Six months after its iOS release date, Alto’s Odyssey finally arrived on Android. While we reviewed this last summer, we decided to take a look back once again for those that missed the review the first time around. 

Developer Team Alto has stuck to its guns and released a title that’s not much of a departure from the previous game — not that that’s a bad thing, since Alto’s Adventure has become a classic title since its release in 2015. Read on for the full Alto’s Odyssey review.
Altos Odyssey review desert hot air balloon

Sandboarding down the slopes

As opposed to the first release, which saw Alto snowboarding down the side of a mountain to gather up his escaped llamas, Alto’s Odyssey takes place in three separate biomes, each with their own unique scenery.

You start the game sandboarding down a desert level, and later on you encounter hot air balloons, waterfalls, temples, and more. Even better, many of these new elements can be interacted with.

Alto's Odyssey review sand board wall riding

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For example, you can bounce off of hot air balloons to gain a bit more air time, or slide along a temple wall to gain a quick speed boost. Ropes connecting hot air balloons also move, adding another element of difficulty.

The coolest addition by far is wallriding. Once you finish the first few levels, you gain access to a sandboard that lets you ride up the side of some vertical walls. Like all things in Alto’s Odyssey, the mechanic is smooth and satisfying to use.

Alto’s Odyssey features an amazing soundtrack. You’ll definitely want to put on your headphones before you strap in to another zen session of endless gameplay.
Alto's Odyssey review temple scenery

Gorgeous graphics

Although it’s plain to see, any review of Alto’s Odyssey would be remiss not to mention the game’s breathtaking graphics. Despite it’s simplicity, the game really manages to draw you in to the never ending descent.

Alto's Odyssey is so gorgeous that Google Assistant decided to auto-awesome several screenshots.

Like the first game, the colors in the background shift as you play the game, giving the impression that time is truly passing. Beautiful sunsets, starry skies, and relaxing rainstorms all fill your screen at various points.

The game is so gorgeous, in fact, that Google Assistant decided to auto-awesome several of the screenshots I took while playing the game. Even without using the built-in camera feature to remove the UI, Google thought the sunset scenery would be something I’d like to see again. Google was right.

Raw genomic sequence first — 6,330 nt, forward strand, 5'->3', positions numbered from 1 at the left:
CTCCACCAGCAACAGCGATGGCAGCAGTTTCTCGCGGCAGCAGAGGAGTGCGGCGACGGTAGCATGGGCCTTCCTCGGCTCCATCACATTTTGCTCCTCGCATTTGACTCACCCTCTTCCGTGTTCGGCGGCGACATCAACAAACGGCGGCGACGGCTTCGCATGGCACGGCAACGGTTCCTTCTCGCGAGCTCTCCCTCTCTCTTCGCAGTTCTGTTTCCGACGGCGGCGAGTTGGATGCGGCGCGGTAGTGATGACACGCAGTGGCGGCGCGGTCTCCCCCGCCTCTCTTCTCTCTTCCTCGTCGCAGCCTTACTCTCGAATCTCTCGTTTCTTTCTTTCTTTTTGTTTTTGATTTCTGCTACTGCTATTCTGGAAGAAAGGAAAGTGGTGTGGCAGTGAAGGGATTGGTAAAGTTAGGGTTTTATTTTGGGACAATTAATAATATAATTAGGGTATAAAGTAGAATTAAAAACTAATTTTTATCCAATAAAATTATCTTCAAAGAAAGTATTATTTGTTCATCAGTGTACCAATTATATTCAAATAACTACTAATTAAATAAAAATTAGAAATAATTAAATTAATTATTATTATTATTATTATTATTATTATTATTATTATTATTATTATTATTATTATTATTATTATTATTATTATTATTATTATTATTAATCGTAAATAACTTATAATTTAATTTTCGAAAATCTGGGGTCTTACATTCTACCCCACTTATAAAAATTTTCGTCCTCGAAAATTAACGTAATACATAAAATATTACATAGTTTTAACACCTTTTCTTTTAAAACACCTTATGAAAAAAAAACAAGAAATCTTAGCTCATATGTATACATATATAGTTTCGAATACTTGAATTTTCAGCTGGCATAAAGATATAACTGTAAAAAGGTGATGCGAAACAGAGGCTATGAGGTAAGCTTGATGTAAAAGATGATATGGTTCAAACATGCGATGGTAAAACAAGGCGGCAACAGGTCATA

Alto's Odyssey review lemur chase

Even more new features

While basic gameplay hasn’t changed much from Adventure to Odyssey, there are a few small changes and improvements that make the game feel fresh after all these years.

First up is the removal of the hover feather, which lifted you just slightly off the ground. It gave you immunity to rocks blocking your path, but also slowed you down. It’s been replaced by a lotus flower power-up that simply makes you immune without slowing you down.

Alto's Odyssey review temple grinding

Another is the change to the angry elder that chases you in Alto’s Adventure beyond a certain point. Now your pursuer is an angry lemur. I’m not sure which one is more terrifying.

All of the changes, from wall riding to lotus flowers, feel more like polish than anything truly new. Team Alto essentially took an amazing game and made it slightly better for the sequel. It might not be terribly ambitious, but if it works, don’t fix it.
Alto's Odyssey review remove ads iap

A return to free-to-play on Android

Like the first title in the series, Team Alto worked with Noodlecake to bring their iOS title to Android. As before, the price tag has been dropped to make it a more Android-friendly free-to-play title.

The game is primarily monetized through ads, which can be disabled with a one-time purchase.

This means that the title is primarily monetized through ads. When you crash, you can watch a 30-second ad to continue your run, and occasionally an ad will automatically play between runs. These can be eliminated with a single in-game purchase.

There are a few other options for purchases, like unlocking all new characters or doubling your coin income, but there isn’t any content that’s exclusively for paid players. Paying only slightly enhances an already excellent experience.

Alto’s Odyssey review: Conclusion

If you enjoyed Alto’s Adventure, Alto’s Odyssey is the same, but better. You could criticize Team Alto for not taking any chances with the new release, but when you have such a winning formula, why rock the boat?

Alto’s Odyssey is available now and can be downloaded for free by clicking below. What do you think of Alto’s latest descent? Does it live up to the original? Let us know in the comments!

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